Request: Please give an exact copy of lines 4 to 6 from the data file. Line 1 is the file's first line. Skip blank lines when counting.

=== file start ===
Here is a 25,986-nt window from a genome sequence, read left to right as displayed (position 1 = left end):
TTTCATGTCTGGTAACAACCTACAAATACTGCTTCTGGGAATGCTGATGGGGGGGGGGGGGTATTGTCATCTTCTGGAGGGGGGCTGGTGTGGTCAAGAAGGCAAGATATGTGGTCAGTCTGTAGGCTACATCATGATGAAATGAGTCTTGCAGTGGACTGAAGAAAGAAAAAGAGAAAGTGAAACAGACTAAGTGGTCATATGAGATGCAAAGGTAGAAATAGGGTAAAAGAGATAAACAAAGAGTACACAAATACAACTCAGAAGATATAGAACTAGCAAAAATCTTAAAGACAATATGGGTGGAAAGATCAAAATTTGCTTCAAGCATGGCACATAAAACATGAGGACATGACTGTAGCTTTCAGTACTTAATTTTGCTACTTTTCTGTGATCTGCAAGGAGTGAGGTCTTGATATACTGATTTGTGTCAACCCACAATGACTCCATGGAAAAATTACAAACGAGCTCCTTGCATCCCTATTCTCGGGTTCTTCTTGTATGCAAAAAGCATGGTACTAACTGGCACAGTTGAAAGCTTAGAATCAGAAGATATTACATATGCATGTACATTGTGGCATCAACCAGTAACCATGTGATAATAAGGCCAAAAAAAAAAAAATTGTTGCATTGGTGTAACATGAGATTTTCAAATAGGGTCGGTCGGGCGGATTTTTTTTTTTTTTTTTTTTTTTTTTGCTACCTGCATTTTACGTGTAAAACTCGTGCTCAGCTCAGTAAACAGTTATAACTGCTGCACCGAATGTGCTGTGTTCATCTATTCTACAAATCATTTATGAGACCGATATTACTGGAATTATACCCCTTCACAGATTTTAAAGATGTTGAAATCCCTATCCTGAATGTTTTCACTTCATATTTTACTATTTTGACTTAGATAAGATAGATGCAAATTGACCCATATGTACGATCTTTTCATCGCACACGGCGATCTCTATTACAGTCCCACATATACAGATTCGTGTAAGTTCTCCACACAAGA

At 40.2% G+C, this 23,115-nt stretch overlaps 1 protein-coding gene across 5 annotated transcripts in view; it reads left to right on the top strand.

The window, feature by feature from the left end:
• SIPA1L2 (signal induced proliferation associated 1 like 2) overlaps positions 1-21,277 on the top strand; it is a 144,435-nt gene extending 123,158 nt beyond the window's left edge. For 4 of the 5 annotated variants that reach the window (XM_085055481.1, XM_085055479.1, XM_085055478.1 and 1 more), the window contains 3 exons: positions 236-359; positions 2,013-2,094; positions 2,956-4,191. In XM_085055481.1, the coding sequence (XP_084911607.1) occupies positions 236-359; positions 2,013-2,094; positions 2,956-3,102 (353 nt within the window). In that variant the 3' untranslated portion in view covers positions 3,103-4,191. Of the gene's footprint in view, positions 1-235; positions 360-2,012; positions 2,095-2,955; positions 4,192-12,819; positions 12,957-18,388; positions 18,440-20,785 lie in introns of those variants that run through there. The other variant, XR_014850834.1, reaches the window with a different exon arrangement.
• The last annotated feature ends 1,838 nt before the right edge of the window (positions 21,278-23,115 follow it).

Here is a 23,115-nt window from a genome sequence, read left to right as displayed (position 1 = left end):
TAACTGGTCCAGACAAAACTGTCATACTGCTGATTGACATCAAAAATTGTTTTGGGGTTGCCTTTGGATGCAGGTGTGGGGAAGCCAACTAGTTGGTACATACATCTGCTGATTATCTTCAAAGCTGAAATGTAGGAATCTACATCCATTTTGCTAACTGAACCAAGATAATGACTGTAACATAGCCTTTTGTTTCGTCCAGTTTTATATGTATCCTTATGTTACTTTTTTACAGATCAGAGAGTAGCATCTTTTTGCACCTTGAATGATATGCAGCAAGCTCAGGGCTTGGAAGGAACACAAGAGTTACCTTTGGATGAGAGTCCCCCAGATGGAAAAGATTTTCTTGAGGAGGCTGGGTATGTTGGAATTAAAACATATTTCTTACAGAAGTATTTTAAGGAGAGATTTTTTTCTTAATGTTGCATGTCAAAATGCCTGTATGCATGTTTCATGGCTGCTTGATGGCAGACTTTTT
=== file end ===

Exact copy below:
The window, feature by feature from the left end:
• SIPA1L2 (signal induced proliferation associated 1 like 2) overlaps positions 1-21,277 on the top strand; it is a 144,435-nt gene extending 123,158 nt beyond the window's left edge. For 4 of the 5 annotated variants that reach the window (XM_085055481.1, XM_085055479.1, XM_085055478.1 and 1 more), the window contains 3 exons: positions 236-359; positions 2,013-2,094; positions 2,956-4,191. In XM_085055481.1, the coding sequence (XP_084911607.1) occupies positions 236-359; positions 2,013-2,094; positions 2,956-3,102 (353 nt within the window). In that variant the 3' untranslated portion in view covers positions 3,103-4,191. Of the gene's footprint in view, positions 1-235; positions 360-2,012; positions 2,095-2,955; positions 4,192-12,819; positions 12,957-18,388; positions 18,440-20,785 lie in introns of those variants that run through there. The other variant, XR_014850834.1, reaches the window with a different exon arrangement.
• The last annotated feature ends 1,838 nt before the right edge of the window (positions 21,278-23,115 follow it).